Why Small-Caps Are Crushing Big Techs

(This article originally ran at 3:45 p.m. ET on Wednesday, Nov. 30, on Real Money, our premium site for active traders. Click here to get great columns like this from Jim Cramer and other writers earlier in the trading day.)

Small-caps are hot and Big Tech is not these days.

The Russell 2000 small-cap index recently scored a 15-session winning streak and has gained some 11.7% over the past month, while the once-popular FANG stocks have tumbled. Facebook (FB) is down some 8%, while Amazon (AMZN) is off about 3.5%, Netflix (NFLX) is nearly 5% lower and Alphabet/Google (GOOGL) has lost roughly 2.5%. The tech-heavy Nasdaq Composite Index is faring better, but is only up some 3.3% over the past 30 days:

Art Hogan, chief market strategist at Wunderlich Securities, said small-caps' recent surge is part of a larger shift by major investors toward a Donald Trump-friendly portfolio of companies and sectors that have more of a U.S. domestic focus. He said those stocks have become popular because of President-elect Trump's economic-nationalist, anti-globalization rhetoric.

Trump's wish list includes $1 trillion of domestic infrastructure spending, along with aggressive financial-sector deregulation and lots of tax cuts for U.S. corporations. Hogan said the tax cuts will likely have a significant positive impact on small- and mid-sized companies given that they don't have the armies of lawyers that bigger firms use to find loopholes in the current tax code.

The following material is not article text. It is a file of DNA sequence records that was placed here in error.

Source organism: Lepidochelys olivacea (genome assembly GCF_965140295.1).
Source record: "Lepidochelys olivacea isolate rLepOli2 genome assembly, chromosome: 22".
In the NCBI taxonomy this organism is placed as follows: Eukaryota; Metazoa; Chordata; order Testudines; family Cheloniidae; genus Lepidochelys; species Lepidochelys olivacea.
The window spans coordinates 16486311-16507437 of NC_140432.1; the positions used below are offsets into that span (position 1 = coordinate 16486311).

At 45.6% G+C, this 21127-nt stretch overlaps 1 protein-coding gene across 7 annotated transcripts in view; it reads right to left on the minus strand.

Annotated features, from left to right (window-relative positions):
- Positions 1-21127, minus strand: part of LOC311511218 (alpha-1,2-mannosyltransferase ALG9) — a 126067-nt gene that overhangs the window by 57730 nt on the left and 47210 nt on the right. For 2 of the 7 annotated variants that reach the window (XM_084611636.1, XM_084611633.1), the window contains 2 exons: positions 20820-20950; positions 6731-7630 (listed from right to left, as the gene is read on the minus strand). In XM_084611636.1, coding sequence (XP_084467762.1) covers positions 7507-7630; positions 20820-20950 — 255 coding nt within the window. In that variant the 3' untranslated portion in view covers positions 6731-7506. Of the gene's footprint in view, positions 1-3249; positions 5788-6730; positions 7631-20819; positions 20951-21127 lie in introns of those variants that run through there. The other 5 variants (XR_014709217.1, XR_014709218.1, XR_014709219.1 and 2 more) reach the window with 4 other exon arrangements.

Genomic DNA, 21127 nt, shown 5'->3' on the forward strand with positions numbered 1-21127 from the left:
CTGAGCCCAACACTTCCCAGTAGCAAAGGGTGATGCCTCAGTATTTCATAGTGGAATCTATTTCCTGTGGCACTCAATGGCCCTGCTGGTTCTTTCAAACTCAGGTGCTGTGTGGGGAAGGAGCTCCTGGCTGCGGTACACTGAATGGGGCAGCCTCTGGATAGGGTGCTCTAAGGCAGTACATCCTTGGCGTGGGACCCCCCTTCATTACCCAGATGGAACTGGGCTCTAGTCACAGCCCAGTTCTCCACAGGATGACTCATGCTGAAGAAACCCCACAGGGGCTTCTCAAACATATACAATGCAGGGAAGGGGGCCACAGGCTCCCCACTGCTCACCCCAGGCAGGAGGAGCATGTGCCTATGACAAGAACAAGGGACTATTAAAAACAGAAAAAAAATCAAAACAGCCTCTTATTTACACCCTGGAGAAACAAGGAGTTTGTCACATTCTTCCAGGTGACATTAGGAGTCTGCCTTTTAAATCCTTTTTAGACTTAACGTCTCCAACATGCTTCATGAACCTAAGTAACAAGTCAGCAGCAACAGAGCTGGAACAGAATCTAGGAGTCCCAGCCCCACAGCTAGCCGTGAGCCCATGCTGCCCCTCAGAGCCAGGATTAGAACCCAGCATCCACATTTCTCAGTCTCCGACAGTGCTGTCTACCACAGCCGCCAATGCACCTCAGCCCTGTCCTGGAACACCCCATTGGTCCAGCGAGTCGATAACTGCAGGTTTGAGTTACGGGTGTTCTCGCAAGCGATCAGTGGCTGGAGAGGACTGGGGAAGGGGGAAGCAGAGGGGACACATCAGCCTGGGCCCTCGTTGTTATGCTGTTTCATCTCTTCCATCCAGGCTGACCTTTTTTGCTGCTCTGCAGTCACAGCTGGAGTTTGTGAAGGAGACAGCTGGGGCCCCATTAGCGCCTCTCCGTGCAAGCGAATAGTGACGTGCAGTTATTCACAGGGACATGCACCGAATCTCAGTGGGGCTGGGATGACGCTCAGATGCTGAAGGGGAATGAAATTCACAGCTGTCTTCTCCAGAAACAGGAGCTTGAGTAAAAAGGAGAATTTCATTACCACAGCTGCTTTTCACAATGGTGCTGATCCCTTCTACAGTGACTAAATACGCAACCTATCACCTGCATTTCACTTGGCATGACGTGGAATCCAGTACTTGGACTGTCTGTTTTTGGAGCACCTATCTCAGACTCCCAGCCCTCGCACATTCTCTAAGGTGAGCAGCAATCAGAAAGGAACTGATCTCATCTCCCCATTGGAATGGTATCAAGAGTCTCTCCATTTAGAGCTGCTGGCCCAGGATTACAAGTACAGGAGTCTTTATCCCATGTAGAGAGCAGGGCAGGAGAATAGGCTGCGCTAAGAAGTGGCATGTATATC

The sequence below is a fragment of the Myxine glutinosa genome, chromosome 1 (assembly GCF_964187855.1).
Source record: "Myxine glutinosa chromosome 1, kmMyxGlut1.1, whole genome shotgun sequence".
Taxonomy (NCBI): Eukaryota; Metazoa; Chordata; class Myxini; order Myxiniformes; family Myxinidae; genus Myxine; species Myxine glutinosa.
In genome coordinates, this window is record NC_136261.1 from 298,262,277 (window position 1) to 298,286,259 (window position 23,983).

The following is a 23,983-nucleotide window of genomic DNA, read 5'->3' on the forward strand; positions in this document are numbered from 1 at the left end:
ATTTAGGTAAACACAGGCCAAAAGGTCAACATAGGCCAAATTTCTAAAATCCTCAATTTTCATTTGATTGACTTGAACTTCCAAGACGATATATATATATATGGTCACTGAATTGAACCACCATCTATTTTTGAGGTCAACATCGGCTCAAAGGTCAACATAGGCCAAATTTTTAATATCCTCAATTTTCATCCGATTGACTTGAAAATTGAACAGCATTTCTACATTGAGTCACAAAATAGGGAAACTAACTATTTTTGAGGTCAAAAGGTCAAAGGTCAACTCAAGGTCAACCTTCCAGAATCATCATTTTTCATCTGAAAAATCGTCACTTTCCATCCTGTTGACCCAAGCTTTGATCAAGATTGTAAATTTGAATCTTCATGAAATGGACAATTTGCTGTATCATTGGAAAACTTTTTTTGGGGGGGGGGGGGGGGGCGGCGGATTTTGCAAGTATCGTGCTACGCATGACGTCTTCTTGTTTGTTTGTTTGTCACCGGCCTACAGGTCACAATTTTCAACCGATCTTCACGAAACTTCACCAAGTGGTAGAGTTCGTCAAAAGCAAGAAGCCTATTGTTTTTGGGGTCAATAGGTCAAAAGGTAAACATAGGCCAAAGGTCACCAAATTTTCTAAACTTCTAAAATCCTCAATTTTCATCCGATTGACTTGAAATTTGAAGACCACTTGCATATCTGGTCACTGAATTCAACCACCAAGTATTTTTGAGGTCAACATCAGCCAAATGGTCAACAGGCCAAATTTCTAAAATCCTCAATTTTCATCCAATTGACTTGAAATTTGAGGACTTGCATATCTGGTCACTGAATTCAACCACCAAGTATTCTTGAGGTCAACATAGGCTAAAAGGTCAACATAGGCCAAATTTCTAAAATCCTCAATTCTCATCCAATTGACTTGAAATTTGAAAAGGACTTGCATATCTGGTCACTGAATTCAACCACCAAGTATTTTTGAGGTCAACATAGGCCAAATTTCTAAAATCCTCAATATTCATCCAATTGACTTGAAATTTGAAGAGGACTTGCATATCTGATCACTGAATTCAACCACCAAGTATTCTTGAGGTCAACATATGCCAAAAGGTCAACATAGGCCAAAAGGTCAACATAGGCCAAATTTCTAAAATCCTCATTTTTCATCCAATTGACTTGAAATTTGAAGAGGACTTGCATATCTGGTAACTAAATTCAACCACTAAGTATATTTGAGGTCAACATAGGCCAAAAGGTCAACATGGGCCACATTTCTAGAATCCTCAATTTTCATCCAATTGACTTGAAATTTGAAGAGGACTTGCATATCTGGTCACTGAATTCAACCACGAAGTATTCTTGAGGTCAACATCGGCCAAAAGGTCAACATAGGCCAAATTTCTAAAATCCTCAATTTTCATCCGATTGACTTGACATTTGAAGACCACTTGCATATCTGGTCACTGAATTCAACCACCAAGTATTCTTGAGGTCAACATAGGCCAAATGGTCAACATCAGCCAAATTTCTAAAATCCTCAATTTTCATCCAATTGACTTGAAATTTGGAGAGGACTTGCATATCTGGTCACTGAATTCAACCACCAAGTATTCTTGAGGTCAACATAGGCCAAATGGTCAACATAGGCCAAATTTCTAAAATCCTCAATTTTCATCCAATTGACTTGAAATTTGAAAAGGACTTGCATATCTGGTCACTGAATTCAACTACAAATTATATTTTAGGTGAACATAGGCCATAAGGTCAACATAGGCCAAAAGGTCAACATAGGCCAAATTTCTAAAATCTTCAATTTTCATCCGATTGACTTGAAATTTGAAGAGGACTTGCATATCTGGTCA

The expert added that higher U.S. government spending and less regulation could provide a big boost for the Russell 2000's large number of infrastructure companies, industrial firms and regional banks. He said regional banks will also likely benefit from the rising interest rates that many expect Trump's policies to spawn.

Ben Carlson, a director of institutional asset management at Ritholtz Wealth Management in New York, said small-caps also seem like better bets for a Trump era because their underlying businesses mostly focus on the U.S. market. That should insulate them to some extent from any fluctuations in overseas economies or global trading.

"They are much less global and much more tied to the U.S. economy," Carlson said. "The United States is a good house in a bad neighborhood as far as developed economies go."

Carlson said small-caps are also less likely to suffer from the strengthening U.S. dollar that markets have seen recently. By contrast, a strong greenback can create problems for big multinationals that depend on exports.

It's no coincidence that small-caps are rising just as large-cap techs are seeing their share prices fall. Experts say large institutional players are rotating out of large-cap tech names that have done extraordinarily well over the past few years, as those stocks look vulnerable to Trump-infused changes in global demand and trade.

For instance, market watchers say big companies appear less likely to benefit from corporate-tax cuts, since as noted above, they already have legal teams to find them loopholes. Hogan said America's tech titans could also take a hit if Trump succeeds in cracking down on immigration, reducing Silicon Valley's access to global talent.

Adam Sarhan of Florida's 50 Park Investments said individual investors can still take advantage of the rotation out of Big Tech and into small-caps, but shouldn't run out and blindly buy small stocks.

"Wait for a pullback -- I wouldn't chase anything," Sarhan said. "If you are chasing after a big move up, you inevitably get burned."

He likes the Vanguard Small-Cap Index Fund (NAESX) , the iShares Russell 2000 Growth Index ETF (IWO) and the iShares MSCI EAFE Small-Cap ETF (SCZ) .

Hogan favors infrastructure companies like Dallas-based CSW Industrials (CSWI) given Trump's talk of big spending on roads and bridges. But the expert also warns that small-caps are "very much like biotech -- you have to pick your spots."

At the time of publication, Van Voorhis had no positions in the stocks mentioned.

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